29                        {
30                        # This is the body of the callback that is called when a single 
31                        # result has been collected.  We are just printing the total number
32                        # of connections that were seen.  The $sum field is provided as a 
33                        # double type value so we need to use %f as the format specifier.
34                        print fmt("Number of connections established: %.0f", result["conn established"]$sum);
35                        }]);
36    }

When run on a sample PCAP file from the Zeek test suite, the following output is created:

$ zeek -r workshop_2011_browse.trace sumstats-countconns.zeek
Number of connections established: 6

Toy scan detection

Taking the previous example even further, we can implement a simple detection to demonstrate the thresholding functionality. This example is a toy to demonstrate how thresholding works in Sumstats and is not meant to be a real-world functional example.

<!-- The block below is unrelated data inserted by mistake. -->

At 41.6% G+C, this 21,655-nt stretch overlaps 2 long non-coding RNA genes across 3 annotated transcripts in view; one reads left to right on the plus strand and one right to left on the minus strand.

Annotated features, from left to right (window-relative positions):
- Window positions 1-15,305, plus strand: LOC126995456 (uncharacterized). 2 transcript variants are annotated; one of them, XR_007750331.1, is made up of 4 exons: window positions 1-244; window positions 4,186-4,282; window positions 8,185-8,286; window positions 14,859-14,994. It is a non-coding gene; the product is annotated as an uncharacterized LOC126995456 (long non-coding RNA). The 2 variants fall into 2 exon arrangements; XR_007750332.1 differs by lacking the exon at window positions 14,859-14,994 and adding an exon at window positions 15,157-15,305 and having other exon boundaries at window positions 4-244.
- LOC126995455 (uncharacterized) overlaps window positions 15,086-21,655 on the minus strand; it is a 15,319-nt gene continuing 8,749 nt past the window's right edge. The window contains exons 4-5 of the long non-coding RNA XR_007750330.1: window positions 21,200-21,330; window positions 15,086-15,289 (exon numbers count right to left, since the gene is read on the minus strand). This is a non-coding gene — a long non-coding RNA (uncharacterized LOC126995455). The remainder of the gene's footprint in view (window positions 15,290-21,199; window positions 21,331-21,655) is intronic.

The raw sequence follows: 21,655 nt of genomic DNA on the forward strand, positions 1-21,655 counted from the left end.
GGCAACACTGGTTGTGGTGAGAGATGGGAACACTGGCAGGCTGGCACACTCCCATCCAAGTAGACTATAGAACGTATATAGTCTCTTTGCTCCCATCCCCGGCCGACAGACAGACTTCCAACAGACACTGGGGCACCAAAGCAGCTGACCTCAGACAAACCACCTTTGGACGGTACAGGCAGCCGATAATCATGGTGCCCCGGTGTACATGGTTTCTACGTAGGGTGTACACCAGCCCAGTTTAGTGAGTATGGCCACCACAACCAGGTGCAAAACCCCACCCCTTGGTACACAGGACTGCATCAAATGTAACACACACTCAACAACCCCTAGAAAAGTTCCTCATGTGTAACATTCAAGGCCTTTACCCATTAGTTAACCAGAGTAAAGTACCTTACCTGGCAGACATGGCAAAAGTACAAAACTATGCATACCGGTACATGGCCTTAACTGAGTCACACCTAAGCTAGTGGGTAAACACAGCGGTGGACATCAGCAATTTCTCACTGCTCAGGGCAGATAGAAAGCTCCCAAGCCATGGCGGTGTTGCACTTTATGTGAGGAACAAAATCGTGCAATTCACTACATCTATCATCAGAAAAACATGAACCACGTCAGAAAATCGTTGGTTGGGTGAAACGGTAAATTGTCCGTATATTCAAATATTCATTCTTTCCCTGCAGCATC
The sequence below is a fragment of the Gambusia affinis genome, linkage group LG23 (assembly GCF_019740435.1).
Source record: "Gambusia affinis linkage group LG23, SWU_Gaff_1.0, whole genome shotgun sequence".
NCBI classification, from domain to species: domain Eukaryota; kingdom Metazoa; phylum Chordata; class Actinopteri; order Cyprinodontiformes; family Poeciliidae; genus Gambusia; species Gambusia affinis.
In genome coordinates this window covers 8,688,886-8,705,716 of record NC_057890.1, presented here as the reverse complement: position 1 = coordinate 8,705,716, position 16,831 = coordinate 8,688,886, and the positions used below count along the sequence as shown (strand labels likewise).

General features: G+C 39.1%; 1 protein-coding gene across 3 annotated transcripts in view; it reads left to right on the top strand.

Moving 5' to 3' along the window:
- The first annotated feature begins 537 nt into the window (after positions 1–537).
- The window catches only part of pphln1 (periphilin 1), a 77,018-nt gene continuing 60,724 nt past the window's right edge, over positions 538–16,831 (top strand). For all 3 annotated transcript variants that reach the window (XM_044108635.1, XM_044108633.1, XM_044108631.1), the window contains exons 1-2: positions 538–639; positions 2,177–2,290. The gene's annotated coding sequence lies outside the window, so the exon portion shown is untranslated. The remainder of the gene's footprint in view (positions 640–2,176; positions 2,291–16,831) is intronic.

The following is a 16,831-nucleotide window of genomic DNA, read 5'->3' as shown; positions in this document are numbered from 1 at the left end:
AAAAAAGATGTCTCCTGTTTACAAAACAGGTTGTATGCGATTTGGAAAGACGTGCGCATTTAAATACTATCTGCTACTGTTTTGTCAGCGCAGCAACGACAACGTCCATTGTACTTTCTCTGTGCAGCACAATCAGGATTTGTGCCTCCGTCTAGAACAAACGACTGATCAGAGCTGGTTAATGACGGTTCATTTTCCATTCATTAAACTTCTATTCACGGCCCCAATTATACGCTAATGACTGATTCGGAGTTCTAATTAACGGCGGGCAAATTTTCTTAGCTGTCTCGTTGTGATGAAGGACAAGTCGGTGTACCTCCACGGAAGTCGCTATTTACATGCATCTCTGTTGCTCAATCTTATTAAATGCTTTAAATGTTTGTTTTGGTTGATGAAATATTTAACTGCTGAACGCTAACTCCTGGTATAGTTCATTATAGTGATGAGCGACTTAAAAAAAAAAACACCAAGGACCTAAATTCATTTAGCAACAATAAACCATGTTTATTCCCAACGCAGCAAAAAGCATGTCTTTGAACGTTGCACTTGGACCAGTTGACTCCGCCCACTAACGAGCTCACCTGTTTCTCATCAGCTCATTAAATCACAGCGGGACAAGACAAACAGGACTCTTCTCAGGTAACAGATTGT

1@load base/frameworks/sumstats
 3# We use the connection_attempt event to limit our observations to those
 4# which were attempted and not successful.
 5event connection_attempt(c: connection)
 6    {
 7    # Make an observation!
 8    # This observation is about the host attempting the connection.
 9    # Each established connection counts as one so the observation is always 1.
10    SumStats::observe("conn attempted", 
11                      SumStats::Key($host=c$id$orig_h), 
12                      SumStats::Observation($num=1));
13    }
15event zeek_init()
16    {
17    # Create the reducer.
18    # The reducer attaches to the "conn attempted" observation stream
19    # and uses the summing calculation on the observations. Keep
20    # in mind that there will be one result per key (connection originator).